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Don't be so caustic!

Sustainability Matters

November 30, 2020

Magnesium hydroxide is much better than caustic soda or lime for treating wastewater. Why aren’t its advantages better known?

Treating wastewater from food manufacturing and processing industries is about to be turned on its head thanks to a benign but extremely effective ingredient.

One of the primary reasons to treat wastewater is to reduce acidity and raise the pH level. Balancing the pH is vital in preventing harm to the environment or to infrastructure such as pipes and storage facilities, and to minimise odour.

The best way to neutralise acid in wastewater is to dose with an alkali, with the right dose resulting in a neutral pH level. Most manufacturers treat acidic wastewater using caustic soda, otherwise known as sodium hydroxide. Other widely used alkalis are soda ash (sodium carbonate) or hydrated lime (calcium hydroxide).

However, all these materials are hazardous and require high dose rates to be effective. Caustic soda is often used instead of powdered alkalis like lime or soda ash because it is easier to handle and requires less maintenance. The dosing of water with caustic soda is quite simple, but the substance must be handled with extreme care, abiding by containment and occupational health and safety measures, because it is very dangerous. Caustic soda is extremely corrosive and can cause severe burns on human skin.

Caustic soda is also bad for the environment. While it reduces the acidity of the water, it also raises its sodium level, which increases the salinity of any body of water it is discharged into.

A solution to the problems of caustic soda

Fortunately, there is an alternative. An increasing number of companies treating wastewater have switched to magnesium hydroxide (MHL) to raise pH levels. This compound produces similar effects to caustic soda in raising pH levels but is much more friendly to the environment. In fact, it is a nutrient that can be beneficial.

Ralph Lloyd-Smith, technical support engineer with leading Australian wastewater treatment company Calix, said that the product is becoming more popular because it can be cheaper than caustic soda in most applications.

“The same volume of magnesium hydroxide provides 60% more alkalinity than concentrated caustic soda.”

Calix is an Australian manufacturer of patented industrial sustainable solutions including magnesium hydroxide, which it markets as ACTI-Mag, for neutralising acidic wastewater in Australia.

“Earlier generic magnesium hydroxide products used in wastewater treatment were difficult to use due to clogging and drop-out of slurry particle solids. Whilst many saw the benefits of the chemistry and removal of sodium, the product caused frustration due to blockages. We’ve done a bit of tricky chemistry to ensure that doesn’t happen with our product,” Lloyd-Smith said.

“Some food processing plants use caustic soda to clean their equipment regularly and figure they may as well also use it to raise the pH of their wastewater. We encourage the use of magnesium hydroxide because it is so much safer and because of its many environmental benefits.

“We are gradually educating plant managers as a lot of them had never realised there was an environmentally friendly and safer alternative to caustic soda. We are also adding value to their wastewater treatment (a non-core function for most industrial customers) by sharing our expertise in areas like diagnostics and problem-solving.”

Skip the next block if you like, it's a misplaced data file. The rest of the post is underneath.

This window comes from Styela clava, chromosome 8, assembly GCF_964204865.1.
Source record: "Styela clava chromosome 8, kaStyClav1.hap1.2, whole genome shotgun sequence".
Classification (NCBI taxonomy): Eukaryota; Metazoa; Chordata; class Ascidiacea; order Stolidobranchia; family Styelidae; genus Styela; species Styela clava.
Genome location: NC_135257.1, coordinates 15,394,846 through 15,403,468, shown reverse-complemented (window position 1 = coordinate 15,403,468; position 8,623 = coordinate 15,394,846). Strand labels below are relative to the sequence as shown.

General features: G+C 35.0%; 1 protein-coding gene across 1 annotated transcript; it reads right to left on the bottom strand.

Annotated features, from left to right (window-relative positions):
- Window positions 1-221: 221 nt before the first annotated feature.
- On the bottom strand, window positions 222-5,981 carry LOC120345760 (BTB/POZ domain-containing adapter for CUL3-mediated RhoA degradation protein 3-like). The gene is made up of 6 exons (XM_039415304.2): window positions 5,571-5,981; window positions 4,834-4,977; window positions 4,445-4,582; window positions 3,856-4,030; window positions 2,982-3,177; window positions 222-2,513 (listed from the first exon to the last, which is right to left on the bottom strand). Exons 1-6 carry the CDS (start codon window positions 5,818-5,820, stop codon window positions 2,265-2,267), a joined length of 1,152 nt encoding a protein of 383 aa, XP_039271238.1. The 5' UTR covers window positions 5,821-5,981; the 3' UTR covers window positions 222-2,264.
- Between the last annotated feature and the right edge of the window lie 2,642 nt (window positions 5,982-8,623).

Since Calix entered the water market six years ago, MHL usage in Australia has become more popular. In recent years there has been increased emphasis on environmental concerns and on OHS issues, which explains why more wastewater treatment plant operators, vineyards and food and beverage manufacturers are switching to magnesium hydroxide and more particularly ACTI-Mag.

Counting the advantages

As well as being perfectly safe for people to work with, magnesium hydroxide is a slow-release alkali which naturally buffers at a pH level of 8.5 to 9. This makes it an ideal choice for dosing in the sewer system for odour control, as this pH range holds hydrogen sulphide (rotten-egg gas) in solution. It automatically stabilises at this level, which makes it almost impossible to lose control of the treatment process, as can happen with caustic soda.

Lloyd-Smith says there is another problem with caustic soda: “In colder climates or in winter, it crystallises. The only way to prevent that is to dilute it more, which makes it less effective. That doesn’t happen with magnesium hydroxide.

“Magnesium hydroxide also offers a range of other benefits such as sludge compaction and dewatering, which means a reduction in other chemical additions and thus further cost savings. It also creates the perfect pH balance for good bacteria to thrive.”

Calix’s unique calcination process involves grinding minerals to tiny particles and heating them at temperatures up to a thousand degrees. This produces a high surface area magnesium oxide, which is then hydrated to produce the unique and highly reactive ACTI-Mag magnesium hydroxide.

Because Calix owns and operates a raw material mine, and controls the production, processing, testing and manufacturing facilities in different states, it can offer exceptional service, reliability and performance to its customers. Its success has seen ACTI-Mag exported to Europe and North America.

The company has won dozens of awards for its sustainability, innovation, technological excellence and export success.

Calix is at the leading edge of global research and development into environmentally sustainable wastewater, agricultural, CO2 mitigation and battery technology.

For more information: https://www.calix.global/solutions/solution-for-wastewater-treatment/.

Image credit: ©stock.adobe.com/au/stockphoto-graf

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Waste Management & Recycling